My friend and fellow creative person, Liv Rainey-Smith, shared a fantastic article by Sarah Manning over Facebook earlier this week. Entitled The Pomplamoose Problem: Artists Can’t Survive as Saints and Martyrs, it neatly skewers the idea that artists (and writers, and other creatives) shouldn’t seek financial recompense for our work, and that artists who place money as a priority are automatically sellouts. There’s a quote I particularly like:
It’s a dangerous, impossible standard that is repressing self-expression and killing culture…The American artist is expected to be both a saint and a martyr. Operate outside the capitalist system and we’ll praise you for your creations, call your poverty a quaint kind of martyrdom that has nothing to do with us, and at the same time resent you for being holier than thou. Try to operate within the capitalist system and we’ll call you out as an imposter.
With my own work, I find this attitude complicated further by the spiritual dimensions of my art and writing. Within the pagan, New Age and related communities, there’s a deep vein of mistrust of money and materialism, to the point where any sort of material comfort is seen as a dangerous seduction into evil. (There’s a great rebuttal by Jake Diebolt in this week’s guest post at my other blog, Paths Through the Forests.) Those seen as leaders (or who at least manage to publish at least one on-topic nonfiction book) are held to especial levels of scrutiny; spiritual enlightenment supposedly makes one immune to the needs of the physical world; achieve a certain amount of transcendence and you no longer need to pay rent, or so the theory seems to go.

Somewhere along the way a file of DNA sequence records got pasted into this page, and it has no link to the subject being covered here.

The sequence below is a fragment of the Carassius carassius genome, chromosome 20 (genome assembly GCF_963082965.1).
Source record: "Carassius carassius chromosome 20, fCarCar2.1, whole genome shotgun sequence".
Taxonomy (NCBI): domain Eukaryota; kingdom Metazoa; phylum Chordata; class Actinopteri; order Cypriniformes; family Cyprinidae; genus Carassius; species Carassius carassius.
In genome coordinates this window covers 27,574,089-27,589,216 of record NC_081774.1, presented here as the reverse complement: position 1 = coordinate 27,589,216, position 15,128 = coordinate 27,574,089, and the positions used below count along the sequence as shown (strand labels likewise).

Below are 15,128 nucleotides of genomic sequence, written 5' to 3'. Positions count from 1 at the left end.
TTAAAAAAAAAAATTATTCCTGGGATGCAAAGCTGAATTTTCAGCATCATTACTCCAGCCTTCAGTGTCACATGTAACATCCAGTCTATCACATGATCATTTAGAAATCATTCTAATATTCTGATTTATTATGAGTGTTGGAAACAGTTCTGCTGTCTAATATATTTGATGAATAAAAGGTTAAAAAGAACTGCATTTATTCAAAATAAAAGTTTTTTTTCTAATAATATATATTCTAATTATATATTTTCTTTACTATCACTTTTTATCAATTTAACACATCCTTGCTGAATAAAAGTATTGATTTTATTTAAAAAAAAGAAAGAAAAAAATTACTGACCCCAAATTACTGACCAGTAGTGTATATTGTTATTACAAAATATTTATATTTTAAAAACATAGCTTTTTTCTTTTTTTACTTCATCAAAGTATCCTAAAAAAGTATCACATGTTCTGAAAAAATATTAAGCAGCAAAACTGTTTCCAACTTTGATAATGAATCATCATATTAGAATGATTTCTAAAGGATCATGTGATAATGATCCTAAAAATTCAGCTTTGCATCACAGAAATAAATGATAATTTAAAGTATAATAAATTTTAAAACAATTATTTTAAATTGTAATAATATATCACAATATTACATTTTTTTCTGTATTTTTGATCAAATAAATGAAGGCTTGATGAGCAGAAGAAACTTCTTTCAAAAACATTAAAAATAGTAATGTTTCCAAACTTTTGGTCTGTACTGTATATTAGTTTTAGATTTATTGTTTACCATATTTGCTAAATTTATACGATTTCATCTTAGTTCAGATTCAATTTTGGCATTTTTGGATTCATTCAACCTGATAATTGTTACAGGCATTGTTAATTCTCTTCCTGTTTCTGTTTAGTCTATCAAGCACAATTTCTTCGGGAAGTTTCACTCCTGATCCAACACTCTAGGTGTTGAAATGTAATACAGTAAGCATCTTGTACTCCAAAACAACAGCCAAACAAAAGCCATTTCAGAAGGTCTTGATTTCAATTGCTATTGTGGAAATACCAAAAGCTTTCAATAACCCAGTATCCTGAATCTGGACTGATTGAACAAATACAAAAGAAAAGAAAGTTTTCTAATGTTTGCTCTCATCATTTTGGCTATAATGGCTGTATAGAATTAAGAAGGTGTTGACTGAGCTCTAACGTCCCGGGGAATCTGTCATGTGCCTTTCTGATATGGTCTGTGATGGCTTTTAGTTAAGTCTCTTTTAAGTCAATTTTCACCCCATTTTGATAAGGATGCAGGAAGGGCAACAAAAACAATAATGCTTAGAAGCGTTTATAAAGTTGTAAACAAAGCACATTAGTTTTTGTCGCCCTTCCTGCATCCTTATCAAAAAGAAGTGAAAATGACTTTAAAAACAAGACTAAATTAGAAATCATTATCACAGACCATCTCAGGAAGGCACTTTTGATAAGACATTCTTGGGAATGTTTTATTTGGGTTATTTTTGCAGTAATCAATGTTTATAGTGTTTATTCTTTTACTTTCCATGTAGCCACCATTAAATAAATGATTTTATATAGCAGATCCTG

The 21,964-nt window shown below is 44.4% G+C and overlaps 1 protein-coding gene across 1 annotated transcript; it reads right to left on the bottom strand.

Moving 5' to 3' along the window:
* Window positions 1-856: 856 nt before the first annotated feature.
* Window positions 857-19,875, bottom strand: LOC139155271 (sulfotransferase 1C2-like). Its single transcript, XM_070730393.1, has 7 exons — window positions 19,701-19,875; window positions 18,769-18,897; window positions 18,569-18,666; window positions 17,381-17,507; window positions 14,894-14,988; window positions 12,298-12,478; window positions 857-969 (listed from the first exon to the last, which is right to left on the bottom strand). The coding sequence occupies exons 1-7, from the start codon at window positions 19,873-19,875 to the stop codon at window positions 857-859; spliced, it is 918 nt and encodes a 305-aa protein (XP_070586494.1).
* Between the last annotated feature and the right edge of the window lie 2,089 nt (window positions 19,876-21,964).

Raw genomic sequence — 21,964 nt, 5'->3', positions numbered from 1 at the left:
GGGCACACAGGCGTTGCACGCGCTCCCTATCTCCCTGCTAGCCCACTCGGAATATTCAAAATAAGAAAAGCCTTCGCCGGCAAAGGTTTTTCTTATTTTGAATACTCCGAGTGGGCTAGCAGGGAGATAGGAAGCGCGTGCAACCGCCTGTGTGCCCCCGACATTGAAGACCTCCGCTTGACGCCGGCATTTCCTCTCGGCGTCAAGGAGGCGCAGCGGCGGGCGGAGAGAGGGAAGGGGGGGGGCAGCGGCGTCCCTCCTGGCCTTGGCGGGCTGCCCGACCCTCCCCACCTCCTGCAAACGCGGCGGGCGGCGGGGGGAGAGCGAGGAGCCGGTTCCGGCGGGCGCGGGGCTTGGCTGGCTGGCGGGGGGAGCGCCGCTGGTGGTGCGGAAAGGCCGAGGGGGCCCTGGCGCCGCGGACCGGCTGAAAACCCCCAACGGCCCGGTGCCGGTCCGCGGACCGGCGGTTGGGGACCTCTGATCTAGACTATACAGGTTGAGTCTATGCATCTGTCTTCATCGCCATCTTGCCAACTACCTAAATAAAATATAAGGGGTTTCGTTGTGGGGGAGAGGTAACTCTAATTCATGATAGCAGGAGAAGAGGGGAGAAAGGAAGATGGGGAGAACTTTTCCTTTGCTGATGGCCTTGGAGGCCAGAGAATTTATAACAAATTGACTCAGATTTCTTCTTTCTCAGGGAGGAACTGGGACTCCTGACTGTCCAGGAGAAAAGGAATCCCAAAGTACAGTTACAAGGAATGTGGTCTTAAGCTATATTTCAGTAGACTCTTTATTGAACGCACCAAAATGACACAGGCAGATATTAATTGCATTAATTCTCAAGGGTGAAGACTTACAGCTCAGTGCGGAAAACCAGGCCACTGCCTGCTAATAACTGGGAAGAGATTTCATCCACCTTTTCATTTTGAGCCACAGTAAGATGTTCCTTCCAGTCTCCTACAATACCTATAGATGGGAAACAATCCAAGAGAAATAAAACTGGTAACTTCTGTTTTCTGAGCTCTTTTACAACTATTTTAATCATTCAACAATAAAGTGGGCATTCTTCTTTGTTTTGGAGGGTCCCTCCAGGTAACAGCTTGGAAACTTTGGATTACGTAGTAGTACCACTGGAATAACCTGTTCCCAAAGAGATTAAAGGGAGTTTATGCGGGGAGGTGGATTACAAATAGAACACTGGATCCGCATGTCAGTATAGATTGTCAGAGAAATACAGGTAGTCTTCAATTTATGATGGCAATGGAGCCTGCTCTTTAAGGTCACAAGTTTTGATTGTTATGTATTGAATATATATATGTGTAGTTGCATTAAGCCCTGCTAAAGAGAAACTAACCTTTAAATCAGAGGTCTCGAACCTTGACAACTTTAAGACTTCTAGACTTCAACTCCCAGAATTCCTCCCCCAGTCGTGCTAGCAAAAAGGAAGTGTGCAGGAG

Well, the only level of “transcendence” I know of in which a person no longer needs shelter is death, and I’m not there yet. Moreover, I intend to keep it that way as long as I can. And since I just got done talking about how we artists never seem to run out of ideas for projects, I think I can safely assume that most of my fellow creative types would like long lives full of opportunities to make neat things happen.
This means we need to have a place to live, food to eat, access to health care, and all the other things everyone else requires. And somehow this comes as a shock to certain people who appear to be under the misapprehension that, like a goldfish in a bowl, artists will happily subsist in the most minimal of living conditions simply for the joy of making art. What people often don’t realize about both goldfish and artists is that these minimal settings are inadequate. Goldfish are a type of carp which can grow quite large, and a plain bowl of water without regular filtration can quickly accumulate toxins, leading to either an unhealthy or dead goldfish. And while a human being can ostensibly live in an overcrowded slum apartment with bad food and alcohol taking the place of medical attention, over time such a lifestyle takes a serious physical and psychological toll.